At oral metronomic therapy (OMT) initiation: The median age at OMT initiation was 52 yr (range, 33-81 yr). Twenty five (69.4%) patients had ECOG performance status (PS) 2, 10 patients had PS 1 (27.8%) and one (2.8%) patient had PS 3. Sites of disease were ascites and pleural effusion in 69.4 per cent (n=25) and 22.2 per cent (n=8) patients, respectively. The mean body mass index (BMI) of patients was 25.4 kg/m[2]. The median haemoglobin was 10.6 g/dl (range, 8.2-13.8 g/dl), and the median serum albumin was 3.8 g/dl (range, 1.9-4.9 g/dl). Patients had received two lines (63.9%, n=23) or three (25%, n=9) lines of chemotherapy before starting OMT; three (8.3%) patients had received four lines. Only one (2.8%) patient was started on OMT in a platinum refractory setting after exposure to single line of paclitaxel, carboplatin. The median CA-125 before initiating OMT was 160 U/ml (range, 42.23-5330 U/ml). The median interval between last chemotherapy and starting OMT regimen was 159 days (range, 1-1211 days).

Metronomic regimens: Patients received the following 6 different OMT combination regimes [Table 2], including VP-16- cyclophosphamide (36.1%, n=13), VP-16-cyclophosphamide-pazopanib 200 mg/day (11.1%, n=4), VP-16-cyclophosphamide-pazopanib 400 mg/day (19.4%, n=7), single-agent VP-16 (16.7%, n=6), VP-16-cyclophosphamide-celecoxib (11.1%, n=4), pazopanib 400 mg/day-weekly paclitaxel (5.6%, n=2). Thus, 63.9% (n=23) of patients had received non-pazopanib-containing regimens and 36.1 per cent (n=13) of patients received the pazopanib-based OMT.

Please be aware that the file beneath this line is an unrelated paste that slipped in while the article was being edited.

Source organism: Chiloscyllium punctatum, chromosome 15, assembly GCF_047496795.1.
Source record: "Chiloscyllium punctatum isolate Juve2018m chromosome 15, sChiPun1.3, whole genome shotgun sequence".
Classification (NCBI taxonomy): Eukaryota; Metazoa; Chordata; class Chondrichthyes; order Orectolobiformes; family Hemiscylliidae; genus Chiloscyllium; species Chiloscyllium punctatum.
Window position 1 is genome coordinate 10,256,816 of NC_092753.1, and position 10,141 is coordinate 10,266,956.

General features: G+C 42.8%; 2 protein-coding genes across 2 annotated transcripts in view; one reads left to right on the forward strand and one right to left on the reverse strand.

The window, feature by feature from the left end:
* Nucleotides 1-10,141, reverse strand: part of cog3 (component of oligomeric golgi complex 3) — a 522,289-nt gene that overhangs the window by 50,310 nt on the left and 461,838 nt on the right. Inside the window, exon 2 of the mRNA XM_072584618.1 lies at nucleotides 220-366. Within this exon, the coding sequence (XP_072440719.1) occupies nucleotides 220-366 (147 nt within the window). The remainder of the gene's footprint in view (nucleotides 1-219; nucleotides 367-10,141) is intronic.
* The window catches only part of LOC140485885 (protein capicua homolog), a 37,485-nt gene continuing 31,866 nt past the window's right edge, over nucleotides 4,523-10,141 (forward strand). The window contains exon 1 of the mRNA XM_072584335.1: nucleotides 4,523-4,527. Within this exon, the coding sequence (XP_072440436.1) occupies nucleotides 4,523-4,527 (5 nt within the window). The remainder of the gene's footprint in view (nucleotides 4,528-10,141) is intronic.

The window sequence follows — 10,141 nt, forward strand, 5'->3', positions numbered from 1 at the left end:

Treatment response and outcomes: The overall response rate was 50 per cent (n=18). Of the 36 patients, 55.5 per cent (n=20) progressed while on OMT. The median PFS was 8.2 months (95% CI: 5.03-10.33) and the median overall survival (OS) was 38 months (95% CI: 25.6-NR) [Figure 1] and [Figure 2]. There was no significant difference in OS as regards to the number of previous lines of chemotherapy received and the type of OMT received (non-pazopanib versus pazopanib containing). There was a trend for better PFS for patients who received two or more previous lines of chemotherapy (P=0.052) and type of OMT (non-pazopanib versus pazopanib containing) (P=0.0513) [Figure 3]A and [Figure 3]B.{Figure 1}{Figure 2}{Figure 3}